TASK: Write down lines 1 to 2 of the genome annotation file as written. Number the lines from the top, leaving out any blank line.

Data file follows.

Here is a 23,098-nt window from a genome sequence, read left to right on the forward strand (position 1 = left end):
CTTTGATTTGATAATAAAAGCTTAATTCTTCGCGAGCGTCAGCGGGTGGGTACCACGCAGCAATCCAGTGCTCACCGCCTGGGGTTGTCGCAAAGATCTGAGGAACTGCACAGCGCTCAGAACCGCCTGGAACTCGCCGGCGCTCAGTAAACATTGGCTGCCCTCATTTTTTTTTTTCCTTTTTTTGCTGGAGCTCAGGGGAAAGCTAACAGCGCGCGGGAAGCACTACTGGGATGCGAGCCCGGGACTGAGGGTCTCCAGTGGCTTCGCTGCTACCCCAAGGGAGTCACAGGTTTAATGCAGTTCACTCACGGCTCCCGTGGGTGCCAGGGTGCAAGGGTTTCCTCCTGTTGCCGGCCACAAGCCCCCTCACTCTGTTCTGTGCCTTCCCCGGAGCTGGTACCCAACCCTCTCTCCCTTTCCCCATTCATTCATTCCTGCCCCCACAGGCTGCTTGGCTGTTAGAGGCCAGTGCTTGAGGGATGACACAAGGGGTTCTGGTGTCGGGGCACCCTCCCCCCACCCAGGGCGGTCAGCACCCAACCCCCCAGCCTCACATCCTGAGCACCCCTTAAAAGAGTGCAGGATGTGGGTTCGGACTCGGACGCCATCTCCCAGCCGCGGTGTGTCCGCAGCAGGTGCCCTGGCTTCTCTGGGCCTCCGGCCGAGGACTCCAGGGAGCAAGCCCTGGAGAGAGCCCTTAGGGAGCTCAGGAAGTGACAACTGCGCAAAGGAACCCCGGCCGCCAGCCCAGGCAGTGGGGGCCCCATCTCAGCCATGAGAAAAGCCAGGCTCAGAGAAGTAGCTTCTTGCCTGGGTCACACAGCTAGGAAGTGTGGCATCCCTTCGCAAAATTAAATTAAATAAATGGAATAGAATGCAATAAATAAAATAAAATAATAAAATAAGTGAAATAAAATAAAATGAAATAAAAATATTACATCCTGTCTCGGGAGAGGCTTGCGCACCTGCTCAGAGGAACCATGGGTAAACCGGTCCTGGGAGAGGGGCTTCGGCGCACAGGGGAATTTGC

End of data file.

Here is a 23,098-nt window from a genome sequence, read left to right on the forward strand (position 1 = left end):
CTTTGATTTGATAATAAAAGCTTAATTCTTCGCGAGCGTCAGCGGGTGGGTACCACGCAGCAATCCAGTGCTCACCGCCTGGGGTTGTCGCAAAGATCTGAGGAACTGCACAGCGCTCAGAACCGCCTGGAACTCGCCGGCGCTCAGTAAACATTGGCTGCCCTCATTTTTTTTTTTCCTTTTTTTGCTGGAGCTCAGGGGAAAGCTAACAGCGCGCGGGAAGCACTACTGGGATGCGAGCCCGGGACTGAGGGTCTCCAGTGGCTTCGCTGCTACCCCAAGGGAGTCACAGGTTTAATGCAGTTCACTCACGGCTCCCGTGGGTGCCAGGGTGCAAGGGTTTCCTCCTGTTGCCGGCCACAAGCCCCCTCACTCTGTTCTGTGCCTTCCCCGGAGCTGGTACCCAACCCTCTCTCCCTTTCCCCATTCATTCATTCCTGCCCCCACAGGCTGCTTGGCTGTTAGAGGCCAGTGCTTGAGGGATGACACAAGGGGTTCTGGTGTCGGGGCACCCTCCCCCCACCCAGGGCGGTCAGCACCCAACCCCCCAGCCTCACATCCTGAGCACCCCTTAAAAGAGTGCAGGATGTGGGTTCGGACTCGGACGCCATCTCCCAGCCGCGGTGTGTCCGCAGCAGGTGCCCTGGCTTCTCTGGGCCTCCGGCCGAGGACTCCAGGGAGCAAGCCCTGGAGAGAGCCCTTAGGGAGCTCAGGAAGTGACAACTGCGCAAAGGAACCCCGGCCGCCAGCCCAGGCAGTGGGGGCCCCATCTCAGCCATGAGAAAAGCCAGGCTCAGAGAAGTAGCTTCTTGCCTGGGTCACACAGCTAGGAAGTGTGGCATCCCTTCGCAAAATTAAATTAAATAAATGGAATAGAATGCAATAAATAAAATAAAATAATAAAATAAGTGAAATAAAATAAAATGAAATAAAAATATTACATCCTGTCTCGGGAGAGGCTTGCGCACCTGCTCAGAGGAACCATGGGTAAACCGGTCCTGGGAGAGGGGCTTCGGCGCACAGGGGAATTTGC